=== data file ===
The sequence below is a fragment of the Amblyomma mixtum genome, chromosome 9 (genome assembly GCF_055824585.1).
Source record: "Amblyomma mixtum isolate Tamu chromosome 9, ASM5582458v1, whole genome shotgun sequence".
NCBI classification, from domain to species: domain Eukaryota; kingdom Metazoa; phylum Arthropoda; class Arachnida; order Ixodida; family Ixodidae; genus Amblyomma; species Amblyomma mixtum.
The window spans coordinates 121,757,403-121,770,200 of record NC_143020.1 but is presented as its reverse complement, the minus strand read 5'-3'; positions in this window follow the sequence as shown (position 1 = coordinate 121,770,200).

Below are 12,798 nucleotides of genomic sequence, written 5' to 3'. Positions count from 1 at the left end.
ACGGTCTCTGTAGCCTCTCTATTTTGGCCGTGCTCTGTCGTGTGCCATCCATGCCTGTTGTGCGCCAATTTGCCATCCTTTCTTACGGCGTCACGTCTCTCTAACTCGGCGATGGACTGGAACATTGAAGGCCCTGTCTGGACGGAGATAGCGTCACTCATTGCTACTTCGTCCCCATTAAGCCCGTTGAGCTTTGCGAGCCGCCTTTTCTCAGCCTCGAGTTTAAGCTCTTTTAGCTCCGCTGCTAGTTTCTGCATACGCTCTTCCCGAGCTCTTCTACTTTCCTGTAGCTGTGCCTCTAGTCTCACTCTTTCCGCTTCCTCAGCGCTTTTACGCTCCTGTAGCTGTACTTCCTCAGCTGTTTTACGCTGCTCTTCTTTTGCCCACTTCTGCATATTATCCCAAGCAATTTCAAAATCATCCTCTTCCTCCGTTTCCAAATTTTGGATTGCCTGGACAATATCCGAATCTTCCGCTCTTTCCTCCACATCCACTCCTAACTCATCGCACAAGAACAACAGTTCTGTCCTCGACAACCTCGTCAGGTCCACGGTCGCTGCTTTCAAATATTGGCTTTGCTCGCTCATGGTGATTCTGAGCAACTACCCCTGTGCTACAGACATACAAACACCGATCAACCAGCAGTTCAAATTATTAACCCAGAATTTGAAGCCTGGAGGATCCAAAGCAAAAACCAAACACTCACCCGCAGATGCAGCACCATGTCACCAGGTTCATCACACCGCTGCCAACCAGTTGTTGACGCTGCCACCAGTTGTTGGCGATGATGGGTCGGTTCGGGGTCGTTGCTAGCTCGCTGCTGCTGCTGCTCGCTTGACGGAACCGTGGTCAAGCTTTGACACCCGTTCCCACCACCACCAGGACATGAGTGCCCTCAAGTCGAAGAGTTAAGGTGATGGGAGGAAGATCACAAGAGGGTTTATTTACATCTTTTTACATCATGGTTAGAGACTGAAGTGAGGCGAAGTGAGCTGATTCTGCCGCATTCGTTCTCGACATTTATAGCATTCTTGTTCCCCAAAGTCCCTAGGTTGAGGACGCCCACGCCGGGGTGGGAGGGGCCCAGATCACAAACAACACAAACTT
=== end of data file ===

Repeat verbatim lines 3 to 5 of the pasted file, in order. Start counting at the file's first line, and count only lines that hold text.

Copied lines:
NCBI classification, from domain to species: domain Eukaryota; kingdom Metazoa; phylum Arthropoda; class Arachnida; order Ixodida; family Ixodidae; genus Amblyomma; species Amblyomma mixtum.
The window spans coordinates 121,757,403-121,770,200 of record NC_143020.1 but is presented as its reverse complement, the minus strand read 5'-3'; positions in this window follow the sequence as shown (position 1 = coordinate 121,770,200).

Below are 12,798 nucleotides of genomic sequence, written 5' to 3'. Positions count from 1 at the left end.